Have contacted Gates about it and had my query acknowledged but nothing more so far. Will post when they reply and if they don't.
Happy motoring,
R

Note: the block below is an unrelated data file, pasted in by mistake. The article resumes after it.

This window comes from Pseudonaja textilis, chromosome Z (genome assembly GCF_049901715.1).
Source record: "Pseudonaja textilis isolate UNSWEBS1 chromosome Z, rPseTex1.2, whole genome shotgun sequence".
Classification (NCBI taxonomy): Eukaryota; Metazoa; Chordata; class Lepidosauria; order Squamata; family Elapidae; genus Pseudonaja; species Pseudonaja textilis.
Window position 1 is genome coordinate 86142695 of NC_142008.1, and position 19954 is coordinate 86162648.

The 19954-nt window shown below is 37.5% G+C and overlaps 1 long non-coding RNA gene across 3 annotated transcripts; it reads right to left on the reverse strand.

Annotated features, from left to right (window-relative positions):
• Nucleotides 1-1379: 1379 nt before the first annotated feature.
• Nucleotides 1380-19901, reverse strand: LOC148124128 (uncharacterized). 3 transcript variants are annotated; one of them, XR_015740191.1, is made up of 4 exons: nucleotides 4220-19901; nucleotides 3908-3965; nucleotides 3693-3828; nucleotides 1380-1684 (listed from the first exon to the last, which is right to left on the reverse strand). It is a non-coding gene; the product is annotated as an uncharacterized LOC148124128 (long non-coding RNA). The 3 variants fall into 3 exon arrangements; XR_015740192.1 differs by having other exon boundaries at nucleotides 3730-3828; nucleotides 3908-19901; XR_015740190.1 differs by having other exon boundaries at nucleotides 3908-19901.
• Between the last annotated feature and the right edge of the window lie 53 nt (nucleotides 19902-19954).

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I have worked in the printing industry for 17+ years or so in prepress and additional years as a graphic designer and I can tell from your pic of the knockoff box that the fraudsters scanned the original box (which has a linescreen in the image, since it it offset printed) and then recreated the art with that image. It is very hard to de-screen an image in Photoshop so that it ever looks as good as the original digital image that the original box was designed with. When you try to print an already screened image, it will moire (due to, now two different screens), hence the need to try to blur (to remove the linescreen) and then sharpen again. When new printing plates are made, the linescreen will be added back. It never works very well and the image looks like garbage and that is what I can see in that knockoff box. If it was really Gates, they would have the proper artwork. The vector based artwork is another story, it can be redrawn to perfection in Illustrator by anyone with skills and that would include the logos and the background colors, etc. The rastor art (the belt image itself not the rest of the art on the box) is hard to copy from a previously printed piece and make it look good. Also, the fake box has a trapping issue (lack of trapping), where the red color needs to bleed into the belt image around .004 inches to avoid registration problems on press. The lack of trapping has caused the thin white line around the belt image. Poor prepress file prep and a press out of register. Either that or a bad Photoshop "clipping path" when the did the Photoshop work on the belt image.